Directors Guild of America President Wants More Than Just Academy Changes to Address Diversity Issues

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Paris Barclay. Photo: Jim Spellman/WireImages

The Academy of Motion Picture Arts and Sciences responded swiftly to the growing #OscarsSoWhite controversy, voting last week to enact changes over the next four years to diversify its membership. But to other high-ranking branches of the industry, those internal modifications fail to address the greater problem at hand. On Monday, Directors Guild of America president Paris Barclay released a statement calling the Academy's changes shortsighted at best. "Many times, with the best of intentions, a subject that is a symptom of this industry plague, but not the root cause, is targeted," Barclay says. "This alone will do little to create more choices and get more films and television made that reflect the diversity we all deserve." The DGA has been self-critical of its own whiteness in the past, finding last year that white men largely get the upper hand in TV directing jobs.

Barclay now says that film and TV must give as many opportunities to women and people of color as each industry has historically given to white men — if not more: "Statements, statistics, pleas, and calls for action have done little to move the needle. It is time to be clear — structural changes are needed. Those who control the pipeline and entryway to jobs must move beyond the 'old boy' network and word-of-mouth hiring. They must commit to industry-wide efforts to find available diverse talent that is out there in abundance, or to train and create opportunities for new voices entering our industry. Rules must be implemented to open up the hiring process and rethink the idea of 'approved lists.'"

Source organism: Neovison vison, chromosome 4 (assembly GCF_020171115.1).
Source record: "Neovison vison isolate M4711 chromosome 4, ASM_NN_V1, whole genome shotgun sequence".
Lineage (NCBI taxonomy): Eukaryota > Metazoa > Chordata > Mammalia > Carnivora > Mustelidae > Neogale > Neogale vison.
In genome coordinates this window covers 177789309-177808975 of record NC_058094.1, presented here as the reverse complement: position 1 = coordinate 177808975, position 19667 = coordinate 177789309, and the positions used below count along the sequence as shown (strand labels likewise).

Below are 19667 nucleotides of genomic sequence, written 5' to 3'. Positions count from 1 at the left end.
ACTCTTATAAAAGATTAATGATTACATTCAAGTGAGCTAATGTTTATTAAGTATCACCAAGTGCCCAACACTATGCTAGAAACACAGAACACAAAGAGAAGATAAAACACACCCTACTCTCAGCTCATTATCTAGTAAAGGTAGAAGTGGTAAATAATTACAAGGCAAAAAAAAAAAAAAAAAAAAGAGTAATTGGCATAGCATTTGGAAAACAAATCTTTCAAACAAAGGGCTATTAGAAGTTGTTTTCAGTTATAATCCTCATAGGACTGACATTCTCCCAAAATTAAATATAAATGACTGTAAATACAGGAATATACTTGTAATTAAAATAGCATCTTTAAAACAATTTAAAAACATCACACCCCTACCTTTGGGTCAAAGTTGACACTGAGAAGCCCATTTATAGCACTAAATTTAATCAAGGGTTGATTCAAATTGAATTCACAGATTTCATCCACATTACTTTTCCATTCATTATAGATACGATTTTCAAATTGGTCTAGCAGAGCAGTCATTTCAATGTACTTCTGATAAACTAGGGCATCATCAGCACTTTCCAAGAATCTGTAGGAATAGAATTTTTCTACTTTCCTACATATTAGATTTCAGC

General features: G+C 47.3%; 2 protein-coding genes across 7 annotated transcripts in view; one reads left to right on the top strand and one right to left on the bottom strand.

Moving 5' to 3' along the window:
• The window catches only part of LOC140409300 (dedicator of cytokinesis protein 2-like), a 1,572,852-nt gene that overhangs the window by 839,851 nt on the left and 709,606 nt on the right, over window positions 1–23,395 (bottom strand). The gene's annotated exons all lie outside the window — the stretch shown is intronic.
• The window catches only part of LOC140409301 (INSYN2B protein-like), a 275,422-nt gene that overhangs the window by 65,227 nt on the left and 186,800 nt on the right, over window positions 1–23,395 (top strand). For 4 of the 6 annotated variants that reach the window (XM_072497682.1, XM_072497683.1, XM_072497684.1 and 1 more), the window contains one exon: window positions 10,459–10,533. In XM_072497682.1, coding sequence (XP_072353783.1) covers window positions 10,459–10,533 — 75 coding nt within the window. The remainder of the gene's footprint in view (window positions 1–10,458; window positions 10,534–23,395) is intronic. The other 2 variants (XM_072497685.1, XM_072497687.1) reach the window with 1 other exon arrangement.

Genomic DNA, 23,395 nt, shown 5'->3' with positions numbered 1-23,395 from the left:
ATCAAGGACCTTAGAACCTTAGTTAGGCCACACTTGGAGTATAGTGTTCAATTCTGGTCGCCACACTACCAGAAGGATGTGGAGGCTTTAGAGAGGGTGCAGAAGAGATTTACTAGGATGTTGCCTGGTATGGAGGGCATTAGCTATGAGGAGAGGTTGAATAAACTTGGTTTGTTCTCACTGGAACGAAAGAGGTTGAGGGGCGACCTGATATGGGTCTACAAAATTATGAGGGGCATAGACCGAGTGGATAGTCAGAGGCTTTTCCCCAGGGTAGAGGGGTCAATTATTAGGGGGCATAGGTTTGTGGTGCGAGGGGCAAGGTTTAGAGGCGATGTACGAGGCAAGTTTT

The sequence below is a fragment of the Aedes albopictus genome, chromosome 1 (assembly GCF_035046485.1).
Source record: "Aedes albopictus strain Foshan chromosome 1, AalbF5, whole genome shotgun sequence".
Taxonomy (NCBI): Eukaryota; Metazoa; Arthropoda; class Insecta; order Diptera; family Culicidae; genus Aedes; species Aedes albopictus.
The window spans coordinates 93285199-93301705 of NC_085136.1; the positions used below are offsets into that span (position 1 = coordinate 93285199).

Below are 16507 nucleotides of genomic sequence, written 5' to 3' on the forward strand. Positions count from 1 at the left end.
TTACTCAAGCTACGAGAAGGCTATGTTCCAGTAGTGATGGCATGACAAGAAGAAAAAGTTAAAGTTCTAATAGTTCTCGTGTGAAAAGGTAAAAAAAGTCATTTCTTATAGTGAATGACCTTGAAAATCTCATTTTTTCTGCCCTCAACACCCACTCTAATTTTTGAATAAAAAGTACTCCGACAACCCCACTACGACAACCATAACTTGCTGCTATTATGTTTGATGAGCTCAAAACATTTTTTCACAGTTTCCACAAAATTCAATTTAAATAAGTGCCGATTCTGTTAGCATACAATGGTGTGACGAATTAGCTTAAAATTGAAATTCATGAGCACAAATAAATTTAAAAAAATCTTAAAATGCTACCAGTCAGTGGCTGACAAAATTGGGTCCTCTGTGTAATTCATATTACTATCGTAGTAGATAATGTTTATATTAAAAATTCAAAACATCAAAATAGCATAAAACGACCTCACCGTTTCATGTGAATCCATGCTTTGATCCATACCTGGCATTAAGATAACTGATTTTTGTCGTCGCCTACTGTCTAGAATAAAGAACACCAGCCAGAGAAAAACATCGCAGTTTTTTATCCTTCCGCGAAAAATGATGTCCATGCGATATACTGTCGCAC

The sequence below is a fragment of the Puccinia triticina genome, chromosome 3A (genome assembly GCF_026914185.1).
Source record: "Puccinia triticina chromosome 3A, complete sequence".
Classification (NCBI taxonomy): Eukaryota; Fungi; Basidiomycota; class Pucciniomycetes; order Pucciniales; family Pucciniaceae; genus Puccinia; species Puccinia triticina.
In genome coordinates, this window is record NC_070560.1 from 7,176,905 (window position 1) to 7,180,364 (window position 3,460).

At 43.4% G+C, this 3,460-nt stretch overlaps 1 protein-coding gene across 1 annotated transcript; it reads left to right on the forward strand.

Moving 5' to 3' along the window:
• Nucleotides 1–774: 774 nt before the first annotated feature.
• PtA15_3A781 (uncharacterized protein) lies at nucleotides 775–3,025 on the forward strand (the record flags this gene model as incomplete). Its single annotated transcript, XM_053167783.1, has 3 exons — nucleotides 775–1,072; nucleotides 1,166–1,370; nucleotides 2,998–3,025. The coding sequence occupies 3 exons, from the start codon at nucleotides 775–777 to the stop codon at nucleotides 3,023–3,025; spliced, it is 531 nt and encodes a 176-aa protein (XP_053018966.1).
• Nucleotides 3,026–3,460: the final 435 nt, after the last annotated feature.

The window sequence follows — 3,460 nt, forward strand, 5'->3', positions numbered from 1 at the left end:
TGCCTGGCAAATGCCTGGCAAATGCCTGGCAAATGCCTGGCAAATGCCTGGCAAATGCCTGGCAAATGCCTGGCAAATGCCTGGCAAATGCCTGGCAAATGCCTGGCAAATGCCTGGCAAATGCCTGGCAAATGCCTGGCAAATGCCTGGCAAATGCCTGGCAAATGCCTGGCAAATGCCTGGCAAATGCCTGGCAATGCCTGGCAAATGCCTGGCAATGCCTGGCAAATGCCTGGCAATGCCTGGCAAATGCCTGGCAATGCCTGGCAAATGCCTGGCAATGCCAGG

Read Barclay's full statement below:

The current Oscar controversy has put a spotlight on a condition that has long shamed this industry: the lack of women and people of color across all aspects of opportunity and employment. The Directors Guild believes that the industry and the community should be responsible for telling all people’s stories and reflecting the diverse lives we lead.

Many times, with the best of intentions, a subject that is a symptom of this industry plague, but not the root cause, is targeted. The Academy’s decisions – to broaden its leadership and membership, and to limit voting rights for those no longer active in the industry – are important actions and may lead to greater acknowledgement of more diverse films and people who make them. But this alone will do little to create more choices and get more films and television made that reflect the diversity we all deserve.

Statements, statistics, pleas, and calls for action have done little to move the needle. It is time to be clear – structural changes are needed. Those who control the pipeline and entryway to jobs must move beyond the “old boy” network and word-of-mouth hiring. They must commit to industry-wide efforts to find available diverse talent that is out there in abundance, or to train and create opportunities for new voices entering our industry. Rules must be implemented to open up the hiring process and rethink the idea of “approved lists.”

A small handful of executives had spoken of their intentions to improve – none have put forward a clear plan of action. Only when those who control the pipeline decide to individually, or jointly, take concrete action will we see significant change.